Review - "The Emotional Lives of Animals" with Comments on Anecdotal Evidence

Anecdotal evidence: oxymoron or label of necessity? Within the sciences, anecdotal evidence (i.e., untested claims and stories) is typically treated as only a beginning step in the means of answering a question or, more commonly, is disregarded as useless. The reasons for this mutual understanding begin at the roots of how modern science works: something is unknown, it is tested against an informed suggestion, then it is argued (usually by retesting or investigating a competing hypothesis) until accepted or rejected by the scientific community (news networks and public school systems attempt to have a say in the process, too). Furthermore, if an event happens and a human observer is around to witness or experience it, unless a convincing, systematic attempt at recording the event takes place, the event might as well have not happened. Many field biologists carry some sort of notebook with them wherever they go for this purpose - unless an observation is recorded convincingly, why should anyone believe him or her?

Anecdotes are treated quite differently when we remove ourselves from the world of science. Belief in stories and hearsay 'evidence' is more rooted in emotional impact and similarity of belief between the belief and the believer, regardless of the truth behind the mask. You probably don't have to stretch your imagination very far to grasp how the rest of the world interprets what science calls anecdotal evidence (e.g., religion, politics, and even fad diets!). Hundreds and thousands of books on conspiracy theories, self-help, and what you should- and should-not wear after Labor Day are published every year. Consumers buy these books for various reasons, but generally these people accept the power of anecdotal evidence to explain problems in people's lives.

Marc Bekoff's The Emotional Lives of Animals is a book from the respected scientist which compiles several anecdotal stories in making a case for the pervasiveness of human-like emotions in non-human animals. I read this book as one of several I could have picked for SU's Intro to Animal Behavior course, required of all Animal Behavior majors, and I must say if I had known the pace of this book before I read it, I would have never tried.

My position at the time was one of transitioning from a prospective freshman business major to the fascinating world of animal behavior. Even though I then knew close to nothing about the fundamentals of the field, I already had a place in my heart for the feelings of animals, whatever they may be. Anyone with a pet dog or cat probably feels the same way. This acknowledged, I already had no reason to read the book. The more I flipped through its widely-spaced letters, the less interested I became as a reader.

Upon reading about two-thirds of the book, I set it down and never finished the rest. I had just lost interest. Probably because a more appropriate title for the book would be "The Emotional Perceptions of Humans." The whole book, across all non-human species, was the same story over and over again - humans having some level of epiphany when confronted with the knowledge that their token non-human animal could have emotions strikingly similar in appearance to their own.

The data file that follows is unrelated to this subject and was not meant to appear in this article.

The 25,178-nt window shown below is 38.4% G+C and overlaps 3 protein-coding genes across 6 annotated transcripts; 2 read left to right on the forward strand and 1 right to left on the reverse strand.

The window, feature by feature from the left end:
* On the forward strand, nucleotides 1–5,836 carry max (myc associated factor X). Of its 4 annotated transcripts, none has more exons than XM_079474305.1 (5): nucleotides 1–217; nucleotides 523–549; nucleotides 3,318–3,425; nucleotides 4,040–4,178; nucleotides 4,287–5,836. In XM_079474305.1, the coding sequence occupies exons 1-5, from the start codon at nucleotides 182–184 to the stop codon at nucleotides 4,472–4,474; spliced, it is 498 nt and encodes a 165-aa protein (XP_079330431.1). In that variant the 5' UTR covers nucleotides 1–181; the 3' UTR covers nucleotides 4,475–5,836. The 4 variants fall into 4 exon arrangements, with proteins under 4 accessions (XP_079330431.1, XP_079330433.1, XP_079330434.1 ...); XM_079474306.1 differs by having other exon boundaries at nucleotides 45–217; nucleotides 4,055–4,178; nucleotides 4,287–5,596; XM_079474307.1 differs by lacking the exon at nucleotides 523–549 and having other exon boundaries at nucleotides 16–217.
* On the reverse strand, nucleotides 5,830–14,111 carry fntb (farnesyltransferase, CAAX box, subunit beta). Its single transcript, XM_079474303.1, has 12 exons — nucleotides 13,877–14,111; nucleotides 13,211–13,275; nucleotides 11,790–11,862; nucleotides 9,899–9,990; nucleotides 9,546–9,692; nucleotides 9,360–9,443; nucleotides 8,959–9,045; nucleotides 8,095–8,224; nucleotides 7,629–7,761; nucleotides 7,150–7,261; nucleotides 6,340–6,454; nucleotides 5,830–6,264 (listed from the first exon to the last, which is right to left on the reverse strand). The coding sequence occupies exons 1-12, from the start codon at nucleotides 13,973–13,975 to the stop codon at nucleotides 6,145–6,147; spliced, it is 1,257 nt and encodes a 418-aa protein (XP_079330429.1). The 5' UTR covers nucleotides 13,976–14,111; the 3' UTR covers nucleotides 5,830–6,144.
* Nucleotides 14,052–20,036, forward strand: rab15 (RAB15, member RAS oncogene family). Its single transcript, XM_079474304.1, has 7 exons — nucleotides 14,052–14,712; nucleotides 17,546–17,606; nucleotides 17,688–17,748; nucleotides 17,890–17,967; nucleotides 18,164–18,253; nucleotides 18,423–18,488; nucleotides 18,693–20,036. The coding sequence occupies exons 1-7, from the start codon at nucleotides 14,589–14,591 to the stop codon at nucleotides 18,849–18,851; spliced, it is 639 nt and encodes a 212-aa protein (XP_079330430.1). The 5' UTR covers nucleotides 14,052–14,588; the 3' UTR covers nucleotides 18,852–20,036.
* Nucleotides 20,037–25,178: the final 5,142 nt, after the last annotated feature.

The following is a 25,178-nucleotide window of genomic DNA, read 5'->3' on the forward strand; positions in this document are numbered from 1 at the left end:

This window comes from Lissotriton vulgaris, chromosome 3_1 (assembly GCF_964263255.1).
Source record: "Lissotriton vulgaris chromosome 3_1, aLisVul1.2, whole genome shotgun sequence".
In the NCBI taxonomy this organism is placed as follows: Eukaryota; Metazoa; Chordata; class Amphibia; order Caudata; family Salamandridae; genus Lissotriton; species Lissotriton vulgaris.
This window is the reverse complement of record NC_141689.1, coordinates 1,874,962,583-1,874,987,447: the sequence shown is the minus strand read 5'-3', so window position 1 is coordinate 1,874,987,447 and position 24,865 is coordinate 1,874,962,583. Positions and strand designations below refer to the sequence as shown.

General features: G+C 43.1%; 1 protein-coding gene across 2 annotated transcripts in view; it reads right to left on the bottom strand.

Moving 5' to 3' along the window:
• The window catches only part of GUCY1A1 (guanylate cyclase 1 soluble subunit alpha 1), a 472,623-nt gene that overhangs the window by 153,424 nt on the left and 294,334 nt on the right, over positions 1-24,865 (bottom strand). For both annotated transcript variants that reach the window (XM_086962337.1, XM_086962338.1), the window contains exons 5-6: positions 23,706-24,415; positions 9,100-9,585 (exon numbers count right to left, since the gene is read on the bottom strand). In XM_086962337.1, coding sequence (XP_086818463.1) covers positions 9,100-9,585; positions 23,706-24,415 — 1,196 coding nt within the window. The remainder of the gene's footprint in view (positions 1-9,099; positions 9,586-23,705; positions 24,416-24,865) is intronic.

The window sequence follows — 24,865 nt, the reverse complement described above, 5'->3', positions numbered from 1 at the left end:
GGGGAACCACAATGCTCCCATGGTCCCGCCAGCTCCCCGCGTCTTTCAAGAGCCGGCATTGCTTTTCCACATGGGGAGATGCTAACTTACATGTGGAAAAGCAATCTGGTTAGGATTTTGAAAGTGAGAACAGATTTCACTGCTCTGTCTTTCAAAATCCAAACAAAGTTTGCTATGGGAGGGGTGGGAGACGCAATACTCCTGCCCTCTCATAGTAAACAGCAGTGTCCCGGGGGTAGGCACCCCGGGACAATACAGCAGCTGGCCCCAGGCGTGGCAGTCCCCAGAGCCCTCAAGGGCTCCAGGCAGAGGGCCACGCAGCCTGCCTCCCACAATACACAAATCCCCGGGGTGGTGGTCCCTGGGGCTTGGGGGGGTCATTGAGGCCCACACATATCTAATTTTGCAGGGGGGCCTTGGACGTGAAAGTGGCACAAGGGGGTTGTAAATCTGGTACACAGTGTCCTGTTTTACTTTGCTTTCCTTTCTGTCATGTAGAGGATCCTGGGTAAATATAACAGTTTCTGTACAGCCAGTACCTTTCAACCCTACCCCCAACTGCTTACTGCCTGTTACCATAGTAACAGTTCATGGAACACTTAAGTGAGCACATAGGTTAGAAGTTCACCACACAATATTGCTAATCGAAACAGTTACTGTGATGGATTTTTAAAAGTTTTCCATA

Without any ability to refute the claims made in the story, there is no opportunity for contribution to either the arguments for or against the presence of emotions in non-human animals. The saddening truth is that Dr. Bekoff seems to acknowledge the lack of scientific novelty for his argument in the Preface, before the book proper has even begun:
"It's bad biology to argue against the existence of animal emotions. Scientific research in evolutionary biology, cognitive ethology, and social neuroscience supports the view that numerous and diverse animals have rich and deep emotional lives."
As with the rest of the book, Bekoff omits references to any of this past work in favor of beaming reviews from friend Jane Goodall, Ingrid Newkirk (cofounder/president of PETA), and the Dalai Lama to name a few.

I recently had the opportunity to meet Dr. Beckoff. He has an engaging personality and even signed my copy of this book, but I will hold that the book's thesis was uninteresting from the start.

Overall: 2/5; Save your money unless you are totally unconvinced that non-human animals can feel emotions.

SU Fleming Lecture Spring 2010: L-R -- Marc Bekoff, Carol Adams, Paul Waldau


Anonymous said...

Shame, that looked promising.

Anonymous said...

Kinda sorry to admit that I agree with you. I really want to like Bekoff's writing, but so far after this book, plus another one, his blog and two papers, you could say the same as you've written above about all of them. I so want to read the evidence of the claims, but he doesn't give any. I guess he feels he's beyond doing that, maybe.

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